Far-right gains but Merkel tops Germany poll

Angela Merkel is set for a fourth term as Germany’s chancellor, according to exit polls.

However, the poll suggests the anti-immigration Alternative for Germany (AfD) party will enter the national parliament for the first time.

Mrs Merkel’s conservative party took between 32.5 and 33.5%, well ahead of the second placed Social Democratic Party with 20-21% which would be its worst result since World War Two.

But in a major shock, the AfD took 13 to 13.5% support in Sunday’s vote making it the country’s third biggest political force.

It is now heading for the opposition benches of the Bundestag lower house – the first time a hard-right openly anti-immigration party with so many seats has entered parliament since World War Two.

The four-year-old party has links to the far-right French National Front and Britain’s UKIP.

Supporters of AfD cheered as the exit poll results were announced and co-leader Alexander Gauland vowed they would “change this country.”

In her victory speech, Mrs Merkel vowed to win back voters from the AfD and admitted the party’s entry into parliament poses “a big challenge”.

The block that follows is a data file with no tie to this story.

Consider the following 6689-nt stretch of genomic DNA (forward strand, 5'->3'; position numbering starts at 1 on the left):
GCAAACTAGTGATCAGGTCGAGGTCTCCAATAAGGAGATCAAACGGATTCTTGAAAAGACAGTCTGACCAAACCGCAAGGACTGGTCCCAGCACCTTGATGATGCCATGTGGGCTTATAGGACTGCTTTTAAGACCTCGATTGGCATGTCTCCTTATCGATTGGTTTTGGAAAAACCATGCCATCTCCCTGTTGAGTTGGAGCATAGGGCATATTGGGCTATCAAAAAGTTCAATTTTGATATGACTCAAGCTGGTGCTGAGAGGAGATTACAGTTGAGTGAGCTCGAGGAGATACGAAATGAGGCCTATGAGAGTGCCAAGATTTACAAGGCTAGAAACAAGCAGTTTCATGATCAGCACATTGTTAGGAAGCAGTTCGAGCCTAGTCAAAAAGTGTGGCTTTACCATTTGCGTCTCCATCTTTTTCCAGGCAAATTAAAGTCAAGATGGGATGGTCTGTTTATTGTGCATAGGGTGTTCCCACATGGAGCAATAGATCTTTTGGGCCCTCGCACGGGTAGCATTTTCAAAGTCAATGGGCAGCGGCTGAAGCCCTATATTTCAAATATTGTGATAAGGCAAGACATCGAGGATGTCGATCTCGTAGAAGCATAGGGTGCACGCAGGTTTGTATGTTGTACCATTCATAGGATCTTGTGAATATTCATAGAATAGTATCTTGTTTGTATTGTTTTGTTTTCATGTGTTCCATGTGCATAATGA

Another three parties cleared the 5% hurdle to representations, including the liberal Free Democrats who secured 10%, anti-capitalist Left and ecologist Greens who both achieved about 9%.

Mrs Merkel failed to secure a ruling majority and now the process of coalition building will begin and could take several months.

SPD deputy leader Manuela Schwesig said her party would now go into opposition which rules out a re-run of Merkel’s existing alliance with the party.

An alternative coalition for Mrs Merkel would be a three-way tie-up with the liberal Free Democrats (FDP) and the ecologist Greens.

Mrs Merkel, 63, faces four years of government in a fragmented parliament after the return of the FDP – unrepresented at national level for the last four years – and the arrival of the AfD.

AfD co-leader Frauke Petry casts her vote at a polling station in Leipzig
Image:
AfD co-leader Frauke Petry casts her vote at a polling station in Leipzig

Founded in 2013 by an anti-euro group of academics, the AfD has developed into an anti-immigration party that exploited Mrs Merkel’s 2015 decision to leave German borders open to over one million migrants mainly from the war-ravaged Middle East.

Social Democratic Party leader Martin Schulz said the election was a “bitter day” for the party and added: “Especially depressing for all of us is the strength of the AfD, which for the first time brings a right-wing party into German parliament in such a strong position. This is a turning point.

“The fact that we took in more than 1 million refugees in our country is still dividing in our country.

“What for some has been an act of humanity and charity is to others menacing, strange and filled with fear. We did not manage to persuade all of our voters that Germany is strong enough not to leave anyone behind.”

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